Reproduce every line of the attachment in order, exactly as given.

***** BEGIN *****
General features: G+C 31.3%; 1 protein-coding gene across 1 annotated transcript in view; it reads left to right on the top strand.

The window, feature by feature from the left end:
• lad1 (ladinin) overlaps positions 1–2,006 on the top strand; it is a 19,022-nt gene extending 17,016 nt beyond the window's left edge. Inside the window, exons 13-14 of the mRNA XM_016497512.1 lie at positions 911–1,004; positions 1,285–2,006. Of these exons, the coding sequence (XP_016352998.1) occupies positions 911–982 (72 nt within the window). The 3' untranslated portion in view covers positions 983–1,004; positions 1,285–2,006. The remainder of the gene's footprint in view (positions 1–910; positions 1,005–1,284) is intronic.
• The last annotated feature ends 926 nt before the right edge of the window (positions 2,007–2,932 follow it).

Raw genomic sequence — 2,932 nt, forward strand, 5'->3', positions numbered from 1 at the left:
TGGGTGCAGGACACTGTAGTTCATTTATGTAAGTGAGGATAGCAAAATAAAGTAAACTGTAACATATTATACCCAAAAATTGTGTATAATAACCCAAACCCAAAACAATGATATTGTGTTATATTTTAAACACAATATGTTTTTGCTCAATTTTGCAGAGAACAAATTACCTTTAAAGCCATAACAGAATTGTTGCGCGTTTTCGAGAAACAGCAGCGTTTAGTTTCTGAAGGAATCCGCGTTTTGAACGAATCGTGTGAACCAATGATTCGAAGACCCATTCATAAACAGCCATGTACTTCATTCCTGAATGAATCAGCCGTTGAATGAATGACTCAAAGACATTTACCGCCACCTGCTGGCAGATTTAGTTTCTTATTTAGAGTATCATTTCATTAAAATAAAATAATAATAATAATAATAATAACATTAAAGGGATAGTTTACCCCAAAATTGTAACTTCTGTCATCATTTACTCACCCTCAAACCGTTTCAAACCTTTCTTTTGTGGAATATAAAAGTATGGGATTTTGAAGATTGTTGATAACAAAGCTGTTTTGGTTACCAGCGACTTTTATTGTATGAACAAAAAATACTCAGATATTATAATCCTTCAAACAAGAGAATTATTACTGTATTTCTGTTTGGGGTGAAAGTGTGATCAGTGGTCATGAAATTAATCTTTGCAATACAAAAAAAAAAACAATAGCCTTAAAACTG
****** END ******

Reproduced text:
General features: G+C 31.3%; 1 protein-coding gene across 1 annotated transcript in view; it reads left to right on the top strand.

The window, feature by feature from the left end:
• lad1 (ladinin) overlaps positions 1–2,006 on the top strand; it is a 19,022-nt gene extending 17,016 nt beyond the window's left edge. Inside the window, exons 13-14 of the mRNA XM_016497512.1 lie at positions 911–1,004; positions 1,285–2,006. Of these exons, the coding sequence (XP_016352998.1) occupies positions 911–982 (72 nt within the window). The 3' untranslated portion in view covers positions 983–1,004; positions 1,285–2,006. The remainder of the gene's footprint in view (positions 1–910; positions 1,005–1,284) is intronic.
• The last annotated feature ends 926 nt before the right edge of the window (positions 2,007–2,932 follow it).

Raw genomic sequence — 2,932 nt, forward strand, 5'->3', positions numbered from 1 at the left:
TGGGTGCAGGACACTGTAGTTCATTTATGTAAGTGAGGATAGCAAAATAAAGTAAACTGTAACATATTATACCCAAAAATTGTGTATAATAACCCAAACCCAAAACAATGATATTGTGTTATATTTTAAACACAATATGTTTTTGCTCAATTTTGCAGAGAACAAATTACCTTTAAAGCCATAACAGAATTGTTGCGCGTTTTCGAGAAACAGCAGCGTTTAGTTTCTGAAGGAATCCGCGTTTTGAACGAATCGTGTGAACCAATGATTCGAAGACCCATTCATAAACAGCCATGTACTTCATTCCTGAATGAATCAGCCGTTGAATGAATGACTCAAAGACATTTACCGCCACCTGCTGGCAGATTTAGTTTCTTATTTAGAGTATCATTTCATTAAAATAAAATAATAATAATAATAATAATAACATTAAAGGGATAGTTTACCCCAAAATTGTAACTTCTGTCATCATTTACTCACCCTCAAACCGTTTCAAACCTTTCTTTTGTGGAATATAAAAGTATGGGATTTTGAAGATTGTTGATAACAAAGCTGTTTTGGTTACCAGCGACTTTTATTGTATGAACAAAAAATACTCAGATATTATAATCCTTCAAACAAGAGAATTATTACTGTATTTCTGTTTGGGGTGAAAGTGTGATCAGTGGTCATGAAATTAATCTTTGCAATACAAAAAAAAAAACAATAGCCTTAAAACTG